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While I share Mr. Mehan’s dismay with libraries resorting to removal of timeless works of literature in an effort to save money and provide space for what their patrons say they want, I have to wonder whether the emphasis of his article is on the wrong problem. Nothing in his piece would indicate that librarians in Fairfax County or anywhere else have conspired with one another to purge every vestige of great literature from library shelves. Mr. Mehan did not uncover any plot keep Americans unrefined and uneducated. It seems to me that the people using the libraries made that decision for themselves by preferring the banal to the profound.
Like others in our mostly shallow and superficial world, those who frequent libraries obviously prefer information communicated to them in the fastest, most viscerally appealing manner possible without regard to any long-term value. This desire for style over substance merely proves that the majority of Americans long ago abandoned intellectual pursuits and opted instead for unlimited access to mindless entertainment and sexual titillation. Most folks are so preoccupied with the temporal they completely lose sight of the transcendent. Parents encourage this attitude by not demanding more from themselves or their children when making decisions about what they read. Schools exacerbate the problem when they reject classic literature in favor of trendy, politically correct propaganda with little or no permanent literary value.p>There is a reason great literature survives the test of time. The principles and ideals embodied in these works have universal application to people living in any age. The great protagonists in classic literature struggle with problems endemic to the human condition. These morality plays demonstrate for us the rewards of good choices and the consequences of bad ones. Finding answers to life’s great questions requires much effort and deep reflection. The problem today is that the self-absorbed narcissism of our culture obscures our ability to see the worth of anything requiring more than a 20-second attention span. br> — Rick Arand br> Lee’s Summit, Missouri /p>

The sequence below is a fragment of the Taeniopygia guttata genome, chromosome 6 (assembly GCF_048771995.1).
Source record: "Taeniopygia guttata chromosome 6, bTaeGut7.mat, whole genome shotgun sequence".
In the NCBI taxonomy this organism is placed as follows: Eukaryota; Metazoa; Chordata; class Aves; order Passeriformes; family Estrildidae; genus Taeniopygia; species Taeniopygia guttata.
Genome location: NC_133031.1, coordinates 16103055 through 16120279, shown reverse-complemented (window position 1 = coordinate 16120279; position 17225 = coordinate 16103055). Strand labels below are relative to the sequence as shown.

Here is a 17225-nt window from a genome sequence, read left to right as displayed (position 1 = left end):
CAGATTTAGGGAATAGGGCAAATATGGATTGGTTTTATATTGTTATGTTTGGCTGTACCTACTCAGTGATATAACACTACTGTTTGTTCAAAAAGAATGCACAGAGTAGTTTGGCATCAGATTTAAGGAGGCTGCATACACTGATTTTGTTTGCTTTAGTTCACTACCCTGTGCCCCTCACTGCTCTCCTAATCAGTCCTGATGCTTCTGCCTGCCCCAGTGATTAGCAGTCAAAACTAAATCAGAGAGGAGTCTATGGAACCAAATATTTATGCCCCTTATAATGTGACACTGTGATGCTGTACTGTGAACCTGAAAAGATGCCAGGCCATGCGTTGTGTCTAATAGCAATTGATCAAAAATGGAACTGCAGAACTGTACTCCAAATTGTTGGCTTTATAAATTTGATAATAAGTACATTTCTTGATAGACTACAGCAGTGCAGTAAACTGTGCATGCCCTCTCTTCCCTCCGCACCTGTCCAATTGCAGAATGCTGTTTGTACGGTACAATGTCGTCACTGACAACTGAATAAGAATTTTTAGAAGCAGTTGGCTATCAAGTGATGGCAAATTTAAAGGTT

I am deeply sympathetic to Mr. Mehan’s “cultivated judgments in these literary matters,” and, like him, bemoan the ongoing trivialization of American culture. But I cannot agree with him that it is a travesty for the public libraries in Fairfax, Virginia, to be moving towards a customer-centered operating model.
Taxpayer dollars should not be spent on maintaining public library collections that contain the likes of Virgil’s Aeneid, The Works of Aristotle, or The Education of Henry Adams, for no real purpose than to pretend that these works are still important to the great mass of ordinary people. They are not. If they were, maybe at least one person would check them out more than once every two years, keeping them off the “purge” list. (As Mark Twain said, a classic book is one that people praise but don’t read.)
Moreover, books are extremely cheap in this country, and there are numerous avenues for interested readers to obtain almost anything they want to read. Indeed, I suspect that the classics are not in demand in public libraries precisely because the people who want to read these works are much more likely to purchase their own copy. So a lack of access to the classics is hardly a problem.
Why then should public libraries use up limited resources and shelf space to stock such books? If there is any justification for public libraries in 2007 (an open question), surely it is to provide the less well off members of our society with an opportunity to obtain desired reading materials. If such people prefer to read John Grisham to Charlotte Bronte, then that is what public libraries should make available.
What Mr. Mehan really is upset about is the public’s taste in literature. Again, as a person who enjoys the classics and believes they have something important to offer us, I share his concern. But it really isn’t the responsibility of the public library system to spend taxpayer dollars trying to “elevate” the reading preferences of the public. (Query whether the circulation statistics from public libraries are even an accurate barometer of the public’s taste in literature?) A private library or other private institution can play this role if it wants.p>But a government agency should serve the public in the most cost-effective manner possible. It sounds like the public libraries in Fairfax are trying to do just that. Would that more government agencies did the same.
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